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The Airport Timing Game

How much time do you really need to arrive at your airport before your flight?  It’s an age-old question (well since 9/11 anyway)  and it’s definitely one of the questions that I am most often asked. Why? Well because there are so many different rules, suggestions and downright untruths out there.

Calling up your airline to ask them how long you need to be at the airport before your flight departs can often be a little misleading. They will recommend two hours before an international flight and an hour and 30 minutes before domestic travel within the USA. This however does not properly cover extremely high traffic seasons like Thanksgiving and Christmas, or smaller, quieter airports at off hours.

Traveling within Asia you’re often told to get to the airport three hours before the scheduled departure time but that is way too conservative.

This can all be confusing and so to help you plan your trips to the airport I have put together a few ideas to make sure you arrive stress free. The key is to understand that the ideal time to arrive is really determined by a few factors.

Are you going First Class or Business?
Do you have TSA Pre Check?
Do you have bags to check?
Are you flying at a busy time period?
Are you a top tier member of the air alliance you are traveling on?
Have you checked in on line?

I check TSA wait times with ifly which is a very handy app that helps you plan estimated wait times at US airports. It works and always lets me know if an airport is experiencing more than usual security delays.

If you’re traveling First or Business class, or if you are a premium traveler with elite status, you may have a very short wait as you’ll have a dedicated check in desk and usually a priority security line.

Checking in on line and having no bags also helps tremendously too.

TSA Pre Check is for US airports and there is a charge to enroll, unless you are a top tier member of a qualifying airline. This allows you to go through a dedicated security line where you generally do not have to take your computer out of your bag or remove your shoes, belts or jackets. This can help speed things up.


The rule of thumb within the USA is that most airports are busy late afternoon, early evening and early mornings and that means longer lines. Noon time is best and generally Saturday is also a good time to fly. I like to avoid Friday night flights as they have both leisure travelers heading out for the weekend and business road warriors returning home.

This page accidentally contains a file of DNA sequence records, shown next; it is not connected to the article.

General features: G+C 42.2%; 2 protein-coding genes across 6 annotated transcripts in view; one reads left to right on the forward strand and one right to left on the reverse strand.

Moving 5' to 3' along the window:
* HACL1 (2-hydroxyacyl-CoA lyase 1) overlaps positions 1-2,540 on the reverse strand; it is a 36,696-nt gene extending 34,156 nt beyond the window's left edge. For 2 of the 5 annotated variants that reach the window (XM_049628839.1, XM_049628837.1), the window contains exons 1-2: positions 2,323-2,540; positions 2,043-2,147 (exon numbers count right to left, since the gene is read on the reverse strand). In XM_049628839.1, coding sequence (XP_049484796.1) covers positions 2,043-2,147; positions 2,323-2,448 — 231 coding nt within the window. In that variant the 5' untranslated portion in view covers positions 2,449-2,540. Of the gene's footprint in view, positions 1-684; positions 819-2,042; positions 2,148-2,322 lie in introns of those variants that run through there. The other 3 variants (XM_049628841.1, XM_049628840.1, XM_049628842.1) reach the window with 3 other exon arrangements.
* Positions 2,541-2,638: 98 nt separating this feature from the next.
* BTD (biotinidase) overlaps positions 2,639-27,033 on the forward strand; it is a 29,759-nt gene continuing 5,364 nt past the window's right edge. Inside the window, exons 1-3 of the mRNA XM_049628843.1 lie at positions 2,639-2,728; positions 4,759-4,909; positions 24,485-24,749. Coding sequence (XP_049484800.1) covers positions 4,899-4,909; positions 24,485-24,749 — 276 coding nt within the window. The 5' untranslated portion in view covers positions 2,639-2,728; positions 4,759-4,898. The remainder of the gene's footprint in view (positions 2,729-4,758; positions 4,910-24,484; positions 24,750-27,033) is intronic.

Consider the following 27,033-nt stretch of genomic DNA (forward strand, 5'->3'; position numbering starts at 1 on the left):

Certain airports are worse than others and older non-refurbished airports are just plain ugly so why would you want to get there any earlier than you have to? On the other hand some airports like SFO are really nice with good amenities where you won’t mind hanging out. And of course the worst of all worlds is being rushed or actually missing your flight. So timing up your trip to the airport is critical.

Basically here’s the deal, two hours should always be plenty of time to arrive at any airport. And while each airport has different requirement, MSP for example will let you check a bag up to one hour before international flights, others like JFK aren’t so forgiving, but two hours should always work.

European airports are generally pretty smooth, Asian airports too. In Australia, Sydney and Melbourne are easy flowing. So the ones to watch out for are major US hubs and holiday destinations.

Plan ahead, think about traffic on the way there and arrive with just the right amount of time to start your journey smoothly and stress free.

Daniel - Living GreenDaniel Green, the Model Cook is a Celebrity Chef known for his healthy approach to food and living  well. With TV, books, magazines and live appearances, Daniel spends his time helping fans to cook better, feel better and live better. He’s also an avid traveler and a self-confessed Foodie.

To contact Daniel or learn more visit www.themodelcook.com or follow on Twitter  and Facebook

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